Originally referred to as the Redskins, the University of Utah officially adopted the nickname Utes for its athletic teams in 1972. The school uses the nickname with permission of the Ute Tribal Council.
"What is a Ute?" A Ute is member of the Indian tribe believed to have originally settled Utah. Two of the more common definitions of Ute are "top of the mountains" and "people of the mountains." Other references have Ute defined as "land of the sun." The Utes refer to themselves as "Noochew," meaning "the People."
There are four Ute tribes: The Northern and White Mesa Tribes are based in Utah, while the Southern and Ute Mountain Tribes are in Colorado. The Northern Utes are most closely affiliated with the University of Utah and have a tribal membership of around 3,000. Many of them live on The Uintah and Ouray reservation. The Utes operate their own tribal government, oversee approximately 1.3 million acres of trust land and operate several businesses.
The Pride of Utah Marching Utes began in the 1940s as a military band. In the turbulent '60s, support for the band dwindled, and in 1969, the Associated Students for the University of Utah (ASUU) discontinued its funding. The band was revived in 1976, and since then, the "Pride of Utah" Marching Utes have performed at all home football games, as well as numerous NFL and college bowl games.
To the victor goes the Beehive Boot. The authentic pioneer boot has been awarded annually since 1971 to the Utah school with the best record against instate foes. The schools that compete for the boot are Utah, Brigham Young and Utah State. In its 39-year history, the Beehive Boot has been awarded to Utah 11 times (1978, 1988, 1993, '94, '95, '99, 2002, '03, '04, '05 and '08), BYU 22 times and Utah State six times.
The Block U (elevation 5,300 feet above sea level) was built in the foothills bordering the Utah campus 103 years ago. Lights on the 100-foot-tall landmark are illuminated primarily for athletic events and notify people in the Salt Lake valley that the Utes are playing at home (the lights flash after a Utah victory).
Originally built with lime, the Block U was replaced by a cement version in 1907. In 1969, the design was modified and lights were installed. A fund-raising campaign in 2006 raised $400,000 to renovate the aging landmark. Slabs of concrete and steel rebar now reinforce the 5,000 feet of surface area. Another major improvement was the installation of light emitting diode (LED) red and white lights, which are controlled through a wireless system.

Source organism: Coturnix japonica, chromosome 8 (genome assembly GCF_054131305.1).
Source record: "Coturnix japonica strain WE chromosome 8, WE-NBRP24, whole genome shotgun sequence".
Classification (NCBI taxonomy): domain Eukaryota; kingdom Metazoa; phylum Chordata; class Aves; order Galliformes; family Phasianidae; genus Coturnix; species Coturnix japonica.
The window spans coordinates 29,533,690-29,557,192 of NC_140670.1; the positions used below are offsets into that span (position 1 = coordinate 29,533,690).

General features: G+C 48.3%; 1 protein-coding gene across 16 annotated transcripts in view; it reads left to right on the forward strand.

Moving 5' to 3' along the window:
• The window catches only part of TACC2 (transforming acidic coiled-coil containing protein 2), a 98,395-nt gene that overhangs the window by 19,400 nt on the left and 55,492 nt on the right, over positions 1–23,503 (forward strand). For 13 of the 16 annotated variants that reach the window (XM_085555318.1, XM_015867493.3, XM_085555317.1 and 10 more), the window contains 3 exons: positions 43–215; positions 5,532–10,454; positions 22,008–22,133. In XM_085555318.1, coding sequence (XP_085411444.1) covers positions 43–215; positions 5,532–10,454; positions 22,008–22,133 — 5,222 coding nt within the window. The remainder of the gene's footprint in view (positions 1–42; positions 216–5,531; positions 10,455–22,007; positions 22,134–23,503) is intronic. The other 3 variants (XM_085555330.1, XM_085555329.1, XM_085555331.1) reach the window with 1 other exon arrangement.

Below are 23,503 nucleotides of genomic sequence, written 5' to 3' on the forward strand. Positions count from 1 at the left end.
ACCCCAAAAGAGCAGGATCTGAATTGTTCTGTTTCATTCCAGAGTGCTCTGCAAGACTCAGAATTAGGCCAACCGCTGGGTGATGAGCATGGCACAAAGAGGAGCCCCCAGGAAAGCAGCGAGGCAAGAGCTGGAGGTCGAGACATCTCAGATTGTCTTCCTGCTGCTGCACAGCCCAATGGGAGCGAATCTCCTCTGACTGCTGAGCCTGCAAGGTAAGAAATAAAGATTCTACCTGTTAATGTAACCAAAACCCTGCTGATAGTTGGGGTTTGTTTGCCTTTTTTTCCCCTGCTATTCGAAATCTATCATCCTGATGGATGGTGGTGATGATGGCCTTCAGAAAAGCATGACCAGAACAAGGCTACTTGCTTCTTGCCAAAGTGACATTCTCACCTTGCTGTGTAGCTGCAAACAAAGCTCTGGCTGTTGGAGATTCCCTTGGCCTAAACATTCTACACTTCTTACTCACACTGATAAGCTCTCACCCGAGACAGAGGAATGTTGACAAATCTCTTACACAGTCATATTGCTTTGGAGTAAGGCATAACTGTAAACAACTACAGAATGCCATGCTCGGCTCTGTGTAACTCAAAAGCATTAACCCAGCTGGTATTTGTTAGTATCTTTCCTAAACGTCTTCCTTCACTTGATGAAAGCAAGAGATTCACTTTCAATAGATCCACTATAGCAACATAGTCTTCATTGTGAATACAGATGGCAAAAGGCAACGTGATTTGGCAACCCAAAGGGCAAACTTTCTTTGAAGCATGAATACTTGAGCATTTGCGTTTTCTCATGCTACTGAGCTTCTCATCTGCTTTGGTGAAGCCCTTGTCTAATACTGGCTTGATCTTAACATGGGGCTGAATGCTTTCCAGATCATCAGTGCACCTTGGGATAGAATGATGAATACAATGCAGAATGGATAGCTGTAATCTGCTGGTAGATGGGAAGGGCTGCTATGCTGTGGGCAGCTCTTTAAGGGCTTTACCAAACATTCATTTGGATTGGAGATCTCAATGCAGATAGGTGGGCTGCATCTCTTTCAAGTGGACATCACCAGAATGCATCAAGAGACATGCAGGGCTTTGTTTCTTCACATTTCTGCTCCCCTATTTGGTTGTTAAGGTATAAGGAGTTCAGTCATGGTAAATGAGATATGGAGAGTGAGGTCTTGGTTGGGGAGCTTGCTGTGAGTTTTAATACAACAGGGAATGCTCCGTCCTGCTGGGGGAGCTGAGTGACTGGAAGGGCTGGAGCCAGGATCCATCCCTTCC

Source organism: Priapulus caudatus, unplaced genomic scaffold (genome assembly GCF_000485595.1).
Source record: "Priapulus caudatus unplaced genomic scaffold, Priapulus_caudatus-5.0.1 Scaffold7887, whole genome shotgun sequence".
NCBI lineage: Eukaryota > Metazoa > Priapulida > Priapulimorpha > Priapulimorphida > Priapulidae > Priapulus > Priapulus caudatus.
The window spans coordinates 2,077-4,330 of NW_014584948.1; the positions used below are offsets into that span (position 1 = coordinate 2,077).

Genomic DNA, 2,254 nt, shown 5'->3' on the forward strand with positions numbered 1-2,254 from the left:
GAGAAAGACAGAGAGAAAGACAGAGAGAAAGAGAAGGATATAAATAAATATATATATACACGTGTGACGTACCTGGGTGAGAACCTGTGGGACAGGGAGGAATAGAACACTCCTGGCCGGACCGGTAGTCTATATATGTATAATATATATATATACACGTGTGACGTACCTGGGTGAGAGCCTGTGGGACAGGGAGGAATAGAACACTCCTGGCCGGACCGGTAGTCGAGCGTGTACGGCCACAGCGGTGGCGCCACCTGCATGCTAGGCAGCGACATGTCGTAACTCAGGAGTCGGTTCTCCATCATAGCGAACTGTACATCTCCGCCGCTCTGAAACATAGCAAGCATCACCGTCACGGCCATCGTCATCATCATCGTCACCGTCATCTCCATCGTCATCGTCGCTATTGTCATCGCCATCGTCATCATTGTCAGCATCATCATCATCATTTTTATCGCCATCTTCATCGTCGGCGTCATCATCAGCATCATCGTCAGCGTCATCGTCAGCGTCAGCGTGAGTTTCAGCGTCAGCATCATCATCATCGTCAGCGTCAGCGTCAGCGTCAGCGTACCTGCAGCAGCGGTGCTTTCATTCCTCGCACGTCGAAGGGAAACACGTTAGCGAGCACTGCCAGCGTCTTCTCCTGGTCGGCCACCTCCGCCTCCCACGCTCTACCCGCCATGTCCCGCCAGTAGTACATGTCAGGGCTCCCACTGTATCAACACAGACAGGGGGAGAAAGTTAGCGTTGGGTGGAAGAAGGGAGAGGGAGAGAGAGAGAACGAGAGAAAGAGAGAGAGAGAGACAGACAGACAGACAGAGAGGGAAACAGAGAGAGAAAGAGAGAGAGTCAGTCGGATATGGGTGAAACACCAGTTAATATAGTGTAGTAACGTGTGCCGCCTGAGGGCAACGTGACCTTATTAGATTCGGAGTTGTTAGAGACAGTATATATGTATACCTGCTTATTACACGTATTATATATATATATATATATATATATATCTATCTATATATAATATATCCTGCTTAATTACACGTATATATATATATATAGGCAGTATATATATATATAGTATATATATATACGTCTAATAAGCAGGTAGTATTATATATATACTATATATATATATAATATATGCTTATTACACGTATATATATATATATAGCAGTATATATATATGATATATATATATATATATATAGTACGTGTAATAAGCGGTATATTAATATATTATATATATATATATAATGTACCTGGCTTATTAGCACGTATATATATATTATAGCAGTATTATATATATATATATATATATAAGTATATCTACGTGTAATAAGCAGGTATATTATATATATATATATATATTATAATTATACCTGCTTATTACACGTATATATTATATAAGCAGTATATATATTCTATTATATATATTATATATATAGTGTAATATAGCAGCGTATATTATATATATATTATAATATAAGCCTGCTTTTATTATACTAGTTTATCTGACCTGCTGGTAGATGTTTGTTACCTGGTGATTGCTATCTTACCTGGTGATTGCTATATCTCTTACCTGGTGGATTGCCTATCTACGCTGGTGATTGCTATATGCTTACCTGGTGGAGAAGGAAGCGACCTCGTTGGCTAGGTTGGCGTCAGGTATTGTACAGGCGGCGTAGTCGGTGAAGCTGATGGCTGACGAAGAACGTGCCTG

Utah's Student Fan Club, the MUSS, is one of the most avid and vocal student fan clubs in the nation, is nearly 6,000 strong at Ute home football games. The name MUSS was originally derived from the school fight song lyrics (... No other gang of college men dare meet us in the muss). Members now refer to MUSS as an acronym for "Mighty Utah Student Section."
MUSS members are easily identified by their customized tee-shirts and their policy of standing throughout the entire game. They have a number of other traditions during football games, including the Third Down Jump, in which members jump around and make noise every time the opposing team prepares for a third down play. Other rituals include the U of U Chop, which occurs every time the band plays a specific percussion song and involves MUSS members forming a U with their hands and "chopping" to the beat of the music, and the First Down Chant (members raise their hands in unison, yelling "first down," and mimic the referees by pointing their arm in the direction of the first down).
The line of "fives" hanging in front of the MUSS section refers to the False Start Tally. Whenever the opposing team is charged with a false start, the MUSS hangs a numeral five in front of its section indicating a five-yard penalty.
Every time the Utes score, the band plays the school fight song, signaling the MUSS to sing along to the words of Utah Man. After every game, the Ute team members congregate in front of the MUSS section and join in the singing of Utah Man.
Watch for the MUSS to regularly Throw up a U, a tradition that began at the Utah women's gymnastics meets in 2004 and soon caught on with all the Ute teams and fans. It involves forming the U mentioned in the U of U Chop and raising it toward the sky.
The MUSS currently sponsors fan clubs for the Utah football, men's basketball, volleyball and gymnastics teams. The football team began sporting a MUSS decal on the back of its helmets in 2004.
Utah Man Fight Song
I am a Utah man, sir, and I live across the green. Our gang, it is the jolliest that you have ever seen. Our coeds are the fairest and each one's a shining star. Our yell, you hear it ringing through the mountains near and far.
Who am I, sir? A Utah Man am I. A Utah Man, sir, and will be 'til I die; Ki-yi! We're up to snuff; we never bluff, we're game for any fuss. No other gang of college men dare meet us in the muss. So fill your lungs and sing it out and shout it to the sky, we'll fight for dear old Crimson, for a Utah Man am I.
And when we prom the avenue, all lined up in a row, and arm in arm and step in time as down the street we go. No matter if a freshman green or in a senior's gown, the people all admit we are the warmest gang in town.
We may not live forever on this jolly good old sphere, but while we do we'll live a life of merriment and cheer. And when our college days are o'er and night is drawing nigh, with parting breath we'll sing that song: "A Utah Man Am I." Go Utes!